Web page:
Do we dismiss the alcoholic as lazy? Are people with major depression lazy? What about people who struggle with anorexia? The list could go on and on.

    Perhaps the topic here, "what do you think of fat people after losing weight," has more to do with how people who have lost weight feel about themselves. Remember proverbs, "Pride goeth before destruction, and an haughty spirit before a fall". If we can take our own baggage out of the equation we have a much better chance of really seeing other people. And when we really see each other people, our capacity for compassion grows.

    Really beautifully said.

    I think the 'all fat people are lazy' trope is old and tired and needs to die in a fire. I find it personally insulting as I work full time, go to school full time, run multiple body positive blogs full time, and still try to have some me-time. The very thought that people think I'm lazy sends me into a rage. More and more research shows that weight is genetically predetermined. And in a case like mine, I've struggled with Binge Eating Disorder since I was 8 years old (that's nearly 20 years). People want to assume what they want because I'm fat, but of course they have no idea that I've managed to maintain my weight for 3 years after a lifetime of uncontrollable gaining.

    Basically, you know what they say about assumptions.
  • Crochetluvr
    Crochetluvr Posts: 3,143 Member
    Many of the obese people I know have tried or are still trying to lose weight. Some have their demons and can't get past them. Others would rather enjoy the food and hope they end up with no major health consequences. I fell into the latter category... then I developed diabetes. There are times when I wish I could take some people and shake some sense into them, but you can't make someone change.... has to be their decision.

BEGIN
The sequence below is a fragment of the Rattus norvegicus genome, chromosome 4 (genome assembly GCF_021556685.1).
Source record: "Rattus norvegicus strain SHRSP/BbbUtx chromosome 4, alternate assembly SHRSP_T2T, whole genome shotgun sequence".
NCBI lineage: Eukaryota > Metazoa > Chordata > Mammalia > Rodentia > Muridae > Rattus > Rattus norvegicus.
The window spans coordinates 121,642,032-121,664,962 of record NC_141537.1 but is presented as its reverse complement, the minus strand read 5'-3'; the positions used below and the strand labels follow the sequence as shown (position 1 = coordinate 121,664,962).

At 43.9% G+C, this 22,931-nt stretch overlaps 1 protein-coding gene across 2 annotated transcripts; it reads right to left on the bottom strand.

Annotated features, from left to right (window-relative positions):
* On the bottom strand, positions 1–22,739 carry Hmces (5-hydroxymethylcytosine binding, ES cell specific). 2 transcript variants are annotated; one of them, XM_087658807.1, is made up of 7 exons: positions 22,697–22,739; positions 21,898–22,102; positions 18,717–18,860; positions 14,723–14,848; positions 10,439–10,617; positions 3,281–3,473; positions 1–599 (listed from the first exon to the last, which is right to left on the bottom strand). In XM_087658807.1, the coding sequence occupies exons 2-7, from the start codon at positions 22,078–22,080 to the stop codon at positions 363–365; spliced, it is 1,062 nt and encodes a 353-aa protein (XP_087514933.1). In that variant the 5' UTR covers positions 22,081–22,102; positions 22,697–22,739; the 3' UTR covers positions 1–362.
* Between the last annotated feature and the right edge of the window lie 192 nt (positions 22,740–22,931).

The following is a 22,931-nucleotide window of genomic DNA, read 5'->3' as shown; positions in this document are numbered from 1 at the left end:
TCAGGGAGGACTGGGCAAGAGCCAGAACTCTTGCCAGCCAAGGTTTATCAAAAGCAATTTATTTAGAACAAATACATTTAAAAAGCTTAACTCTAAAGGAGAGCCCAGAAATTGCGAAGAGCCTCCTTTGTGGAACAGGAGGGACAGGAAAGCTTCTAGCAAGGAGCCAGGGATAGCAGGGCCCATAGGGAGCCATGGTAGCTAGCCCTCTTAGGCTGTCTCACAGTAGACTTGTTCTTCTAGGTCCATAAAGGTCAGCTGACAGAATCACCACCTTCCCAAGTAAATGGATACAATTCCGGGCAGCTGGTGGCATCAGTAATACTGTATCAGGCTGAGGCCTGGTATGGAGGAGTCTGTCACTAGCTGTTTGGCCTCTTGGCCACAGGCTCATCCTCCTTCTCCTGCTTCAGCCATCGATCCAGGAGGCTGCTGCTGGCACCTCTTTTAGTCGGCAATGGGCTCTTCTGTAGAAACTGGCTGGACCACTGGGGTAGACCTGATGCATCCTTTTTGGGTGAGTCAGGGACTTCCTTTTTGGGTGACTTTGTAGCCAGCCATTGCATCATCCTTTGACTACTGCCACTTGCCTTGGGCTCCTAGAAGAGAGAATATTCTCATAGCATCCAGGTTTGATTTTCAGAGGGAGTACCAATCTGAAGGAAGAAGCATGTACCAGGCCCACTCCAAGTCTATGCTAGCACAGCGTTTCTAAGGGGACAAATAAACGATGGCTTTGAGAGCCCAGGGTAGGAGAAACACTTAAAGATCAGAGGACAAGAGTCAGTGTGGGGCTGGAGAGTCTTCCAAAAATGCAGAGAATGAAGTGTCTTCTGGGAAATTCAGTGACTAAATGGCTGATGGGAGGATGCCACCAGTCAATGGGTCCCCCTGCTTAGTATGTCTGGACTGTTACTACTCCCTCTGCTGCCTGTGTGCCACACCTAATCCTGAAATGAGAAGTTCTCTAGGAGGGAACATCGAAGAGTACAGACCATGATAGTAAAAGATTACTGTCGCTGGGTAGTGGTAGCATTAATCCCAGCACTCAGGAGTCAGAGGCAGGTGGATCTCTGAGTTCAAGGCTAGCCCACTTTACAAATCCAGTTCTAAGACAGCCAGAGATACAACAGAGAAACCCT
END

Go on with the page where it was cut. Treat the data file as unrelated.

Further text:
• mhcoss
    mhcoss Posts: 220
    If they are actively working to change how they are I consider them one of my peers.. if they are not doing anything and don't care and have no intention of changing/improving my view is not positive.
  • pcastagner
    pcastagner Posts: 1,606 Member
    I'm trying not to make the mistake of assuming I did this all myself, and that environmental factors don't play a huge role in determining body composition.


    You're not better than anyone just for losing some weight or getting fit.

    On top of that, there are two ways to look at obesity. On the individual level, and on the group level. We need interventions on both levels and one doesn't invalidate the other. Things are not black and white and I find this kind of unenlightened thinking very silly.
  • sokkache
    sokkache Posts: 220 Member
    They inspire me and motivate me. I've always thought of myself as one of those unlucky girls who always had a very slow to death metabolism, which I do have a pretty slow metabolism especially for my age. But I've finally accepted that the reason why I'm overweight(and I'm tipping on the scale between overweight and normal) is because when I do exercise and I'm a very active person, I always balance it with tons of food, but when I exercise everyday, I tend to put in more than what I put out which is why I always am gaining weight. And what sucks about being active is that when you don't work out, you're stomach is still used to eating that amount of food so you gain weight. It's a tough battle man.
  • Obesity is caused by a number of factors, not just laziness. On top of genetics, the food companies make "fake" food to hit our dopamine receptors in the brain, and they know this. Obesity is generally an addiction. We should not judge others as lazy or weak-willed simply because they are overweight. It is difficult NOT to be overweight in our society with our food options and lifestyle. Instead of demeaning and insulting those who are obese (I am not saying that YOU did this), let us all help each other to live happier, healthier, more active lives and encourage those around us. Each one of us has to make the decision about our own body, and no one can force anyone to lose weight. Acceptance and tolerance is very much lacking in our world today.